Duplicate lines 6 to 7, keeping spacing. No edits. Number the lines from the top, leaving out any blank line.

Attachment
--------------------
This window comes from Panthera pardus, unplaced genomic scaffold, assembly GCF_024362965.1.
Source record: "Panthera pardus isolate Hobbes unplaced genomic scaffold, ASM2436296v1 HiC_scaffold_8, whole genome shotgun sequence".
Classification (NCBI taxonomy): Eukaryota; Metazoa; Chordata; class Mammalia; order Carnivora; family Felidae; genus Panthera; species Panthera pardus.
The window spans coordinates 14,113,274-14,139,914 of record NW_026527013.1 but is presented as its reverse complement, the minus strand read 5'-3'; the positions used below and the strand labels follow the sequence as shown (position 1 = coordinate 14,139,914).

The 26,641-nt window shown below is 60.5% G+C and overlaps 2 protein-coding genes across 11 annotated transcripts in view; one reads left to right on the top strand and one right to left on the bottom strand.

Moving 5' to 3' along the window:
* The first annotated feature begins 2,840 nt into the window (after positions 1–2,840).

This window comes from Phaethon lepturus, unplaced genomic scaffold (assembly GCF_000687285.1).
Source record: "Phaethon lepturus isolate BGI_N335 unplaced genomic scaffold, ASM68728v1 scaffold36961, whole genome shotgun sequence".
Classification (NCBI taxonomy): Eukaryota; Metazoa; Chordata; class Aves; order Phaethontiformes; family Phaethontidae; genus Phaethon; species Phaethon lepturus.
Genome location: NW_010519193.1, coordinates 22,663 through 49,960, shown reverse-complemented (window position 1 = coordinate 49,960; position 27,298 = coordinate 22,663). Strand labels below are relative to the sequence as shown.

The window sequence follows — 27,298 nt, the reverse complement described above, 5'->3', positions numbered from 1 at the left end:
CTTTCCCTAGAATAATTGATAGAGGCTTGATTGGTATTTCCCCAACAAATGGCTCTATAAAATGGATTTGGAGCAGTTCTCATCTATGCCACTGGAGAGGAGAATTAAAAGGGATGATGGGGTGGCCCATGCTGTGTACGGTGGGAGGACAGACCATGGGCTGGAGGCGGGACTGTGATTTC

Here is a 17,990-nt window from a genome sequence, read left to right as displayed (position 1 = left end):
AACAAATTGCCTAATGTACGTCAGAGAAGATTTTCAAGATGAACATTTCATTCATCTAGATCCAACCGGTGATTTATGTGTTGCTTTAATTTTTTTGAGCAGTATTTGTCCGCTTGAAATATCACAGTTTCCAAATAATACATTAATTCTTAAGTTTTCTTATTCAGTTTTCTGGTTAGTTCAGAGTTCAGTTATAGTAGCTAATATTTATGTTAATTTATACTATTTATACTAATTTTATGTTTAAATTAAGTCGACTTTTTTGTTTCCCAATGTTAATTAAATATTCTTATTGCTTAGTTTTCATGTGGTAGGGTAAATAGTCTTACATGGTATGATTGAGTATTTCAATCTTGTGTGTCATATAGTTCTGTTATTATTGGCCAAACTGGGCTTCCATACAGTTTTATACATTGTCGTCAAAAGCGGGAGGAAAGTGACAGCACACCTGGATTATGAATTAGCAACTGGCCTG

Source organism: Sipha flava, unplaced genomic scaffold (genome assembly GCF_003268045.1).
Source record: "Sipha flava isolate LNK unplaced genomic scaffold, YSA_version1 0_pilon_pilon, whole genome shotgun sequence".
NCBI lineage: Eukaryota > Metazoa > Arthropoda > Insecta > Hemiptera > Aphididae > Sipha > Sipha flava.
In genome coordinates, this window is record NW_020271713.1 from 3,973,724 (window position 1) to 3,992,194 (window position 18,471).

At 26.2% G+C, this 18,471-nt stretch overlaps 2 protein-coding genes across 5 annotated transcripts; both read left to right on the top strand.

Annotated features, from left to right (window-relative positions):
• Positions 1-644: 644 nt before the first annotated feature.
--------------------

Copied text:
Moving 5' to 3' along the window:
* The first annotated feature begins 2,840 nt into the window (after positions 1–2,840).